Objectives: Speckle-tracking echocardiography enables detection of abnormalities in cardiac mechanics with higher sensitivity than conventional measures of left ventricular (LV) dysfunction and may provide insight into the pathogenesis of coronary heart disease (CHD). We investigated the relationship of LV longitudinal strain, LV early diastolic strain rate (SR) and left atrial (LA) reservoir strain with long-term CHD incidence in community-dwelling older adults. Methods: The association of all three strain measures with incidence of non-fatal and fatal CHD (primary outcome of revascularisation, non-fatal and fatal myocardial infarction) was examined in the population-based Cardiovascular Health Study using multivariable Cox proportional hazards models. Follow-up was truncated at 10 years. Results: We included 3313 participants (mean (SD) age 72.6 (5.5) years). During a median follow-up of 10.0 (25th-75th percentile 7.7-10.0) years, 439 CHD events occurred. LV longitudinal strain (HR=1.25 per SD decrement, 95% CI 1.09 to 1.43) and LV early diastolic SR (HR=1.31 per SD decrement, 95% CI 1.14 to 1.50) were associated with a significantly greater risk of incident CHD after adjustment for potential confounders. By contrast, LA reservoir strain was not associated with incident CHD (HR=1.06 per SD decrement, 95% CI 0.94 to 1.19). Additional adjustment for biochemical and echocardiographic measures of myocardial stress, dysfunction and remodelling did not meaningfully alter these associations. Conclusion: We found an association between echocardiographic measures of subclinically altered LV mechanics and incident CHD. These findings inform the underlying biology of subclinical LV dysfunction and CHD. Early detection of asymptomatic myocardial dysfunction may offer an opportunity for prevention and early intervention.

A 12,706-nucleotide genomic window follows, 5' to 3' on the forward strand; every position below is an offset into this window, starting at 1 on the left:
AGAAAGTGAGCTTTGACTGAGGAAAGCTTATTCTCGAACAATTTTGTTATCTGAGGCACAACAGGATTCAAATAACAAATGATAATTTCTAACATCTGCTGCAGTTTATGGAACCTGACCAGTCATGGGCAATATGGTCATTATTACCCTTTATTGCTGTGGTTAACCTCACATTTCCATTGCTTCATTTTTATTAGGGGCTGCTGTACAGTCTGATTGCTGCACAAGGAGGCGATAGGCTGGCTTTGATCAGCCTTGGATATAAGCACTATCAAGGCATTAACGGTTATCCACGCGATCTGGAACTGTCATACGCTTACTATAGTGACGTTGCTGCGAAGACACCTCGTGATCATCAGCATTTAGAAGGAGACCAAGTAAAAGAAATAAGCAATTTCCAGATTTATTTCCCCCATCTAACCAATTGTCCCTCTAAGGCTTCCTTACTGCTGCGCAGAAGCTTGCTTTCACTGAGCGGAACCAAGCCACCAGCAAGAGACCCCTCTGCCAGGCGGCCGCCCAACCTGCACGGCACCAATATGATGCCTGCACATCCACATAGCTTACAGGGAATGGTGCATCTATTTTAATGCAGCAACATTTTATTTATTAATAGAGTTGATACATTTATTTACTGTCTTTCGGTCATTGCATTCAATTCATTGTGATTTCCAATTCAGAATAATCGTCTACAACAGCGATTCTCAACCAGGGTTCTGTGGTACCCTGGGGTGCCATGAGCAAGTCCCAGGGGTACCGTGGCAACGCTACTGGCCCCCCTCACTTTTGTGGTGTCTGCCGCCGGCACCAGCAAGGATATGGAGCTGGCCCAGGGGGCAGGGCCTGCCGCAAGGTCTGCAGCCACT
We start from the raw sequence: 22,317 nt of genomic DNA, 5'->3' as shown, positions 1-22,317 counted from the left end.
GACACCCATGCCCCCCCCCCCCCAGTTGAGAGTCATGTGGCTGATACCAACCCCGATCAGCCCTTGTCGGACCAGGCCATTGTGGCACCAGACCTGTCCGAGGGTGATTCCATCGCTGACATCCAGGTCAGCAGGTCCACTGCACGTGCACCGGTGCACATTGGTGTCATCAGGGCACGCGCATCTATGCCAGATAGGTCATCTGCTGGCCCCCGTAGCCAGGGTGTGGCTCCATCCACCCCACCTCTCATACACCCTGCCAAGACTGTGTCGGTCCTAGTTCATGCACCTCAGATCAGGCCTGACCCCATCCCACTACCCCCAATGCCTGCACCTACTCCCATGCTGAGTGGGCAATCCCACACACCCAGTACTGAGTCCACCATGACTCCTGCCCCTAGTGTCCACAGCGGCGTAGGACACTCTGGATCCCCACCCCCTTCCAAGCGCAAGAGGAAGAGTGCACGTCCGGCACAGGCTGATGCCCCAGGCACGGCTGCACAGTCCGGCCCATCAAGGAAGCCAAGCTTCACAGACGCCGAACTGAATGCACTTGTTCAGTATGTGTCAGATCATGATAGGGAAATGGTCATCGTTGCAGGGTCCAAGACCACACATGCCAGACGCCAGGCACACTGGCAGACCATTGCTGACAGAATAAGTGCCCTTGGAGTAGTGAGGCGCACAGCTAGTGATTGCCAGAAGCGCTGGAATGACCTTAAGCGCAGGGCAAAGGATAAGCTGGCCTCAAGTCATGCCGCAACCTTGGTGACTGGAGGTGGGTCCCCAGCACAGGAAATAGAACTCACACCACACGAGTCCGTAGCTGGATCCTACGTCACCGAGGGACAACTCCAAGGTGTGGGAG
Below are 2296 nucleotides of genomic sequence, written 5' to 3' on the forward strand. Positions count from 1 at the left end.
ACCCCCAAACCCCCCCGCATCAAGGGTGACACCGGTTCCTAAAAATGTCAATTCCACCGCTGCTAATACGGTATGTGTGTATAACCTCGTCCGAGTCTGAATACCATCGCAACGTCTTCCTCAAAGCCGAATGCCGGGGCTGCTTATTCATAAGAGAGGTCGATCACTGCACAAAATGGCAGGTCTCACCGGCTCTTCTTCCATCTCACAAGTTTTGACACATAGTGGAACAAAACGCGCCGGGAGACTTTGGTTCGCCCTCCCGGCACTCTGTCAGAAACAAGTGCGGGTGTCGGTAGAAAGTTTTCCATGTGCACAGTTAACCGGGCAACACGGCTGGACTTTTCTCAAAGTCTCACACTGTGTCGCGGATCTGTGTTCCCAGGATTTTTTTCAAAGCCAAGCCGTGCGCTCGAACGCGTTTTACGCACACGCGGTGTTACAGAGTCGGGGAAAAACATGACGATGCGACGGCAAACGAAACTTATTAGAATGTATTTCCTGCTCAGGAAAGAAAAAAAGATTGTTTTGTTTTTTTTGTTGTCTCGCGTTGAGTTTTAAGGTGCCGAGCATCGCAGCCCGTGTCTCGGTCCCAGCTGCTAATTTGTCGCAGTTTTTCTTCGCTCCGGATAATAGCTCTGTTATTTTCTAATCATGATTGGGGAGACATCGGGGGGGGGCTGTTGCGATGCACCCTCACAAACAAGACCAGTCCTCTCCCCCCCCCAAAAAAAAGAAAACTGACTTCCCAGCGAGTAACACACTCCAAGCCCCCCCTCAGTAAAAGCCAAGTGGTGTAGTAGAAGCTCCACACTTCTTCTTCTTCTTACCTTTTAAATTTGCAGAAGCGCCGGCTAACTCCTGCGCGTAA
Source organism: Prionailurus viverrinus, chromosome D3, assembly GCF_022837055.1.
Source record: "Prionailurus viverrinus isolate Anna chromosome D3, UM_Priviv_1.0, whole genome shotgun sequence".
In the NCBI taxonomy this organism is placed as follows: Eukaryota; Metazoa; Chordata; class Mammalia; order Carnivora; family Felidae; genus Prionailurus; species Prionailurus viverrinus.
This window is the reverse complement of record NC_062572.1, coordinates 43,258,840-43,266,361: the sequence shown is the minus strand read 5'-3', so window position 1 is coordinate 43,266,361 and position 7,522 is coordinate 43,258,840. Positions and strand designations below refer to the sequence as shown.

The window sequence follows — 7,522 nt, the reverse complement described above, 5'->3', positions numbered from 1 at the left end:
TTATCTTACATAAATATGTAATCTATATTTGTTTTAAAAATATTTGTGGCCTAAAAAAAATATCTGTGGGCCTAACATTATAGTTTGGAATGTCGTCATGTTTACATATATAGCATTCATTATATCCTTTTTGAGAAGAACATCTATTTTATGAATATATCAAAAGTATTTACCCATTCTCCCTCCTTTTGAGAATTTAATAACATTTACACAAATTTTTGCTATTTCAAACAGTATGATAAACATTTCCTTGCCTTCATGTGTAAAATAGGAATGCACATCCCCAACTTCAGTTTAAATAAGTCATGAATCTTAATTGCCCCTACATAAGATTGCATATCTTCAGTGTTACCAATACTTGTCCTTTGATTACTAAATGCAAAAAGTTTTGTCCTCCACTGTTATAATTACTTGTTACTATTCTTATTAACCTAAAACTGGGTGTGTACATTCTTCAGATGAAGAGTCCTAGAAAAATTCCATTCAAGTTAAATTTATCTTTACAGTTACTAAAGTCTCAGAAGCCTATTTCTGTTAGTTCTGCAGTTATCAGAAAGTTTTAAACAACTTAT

- coronary artery disease
ASJC Scopus subject areas
- Cardiology and Cardiovascular Medicine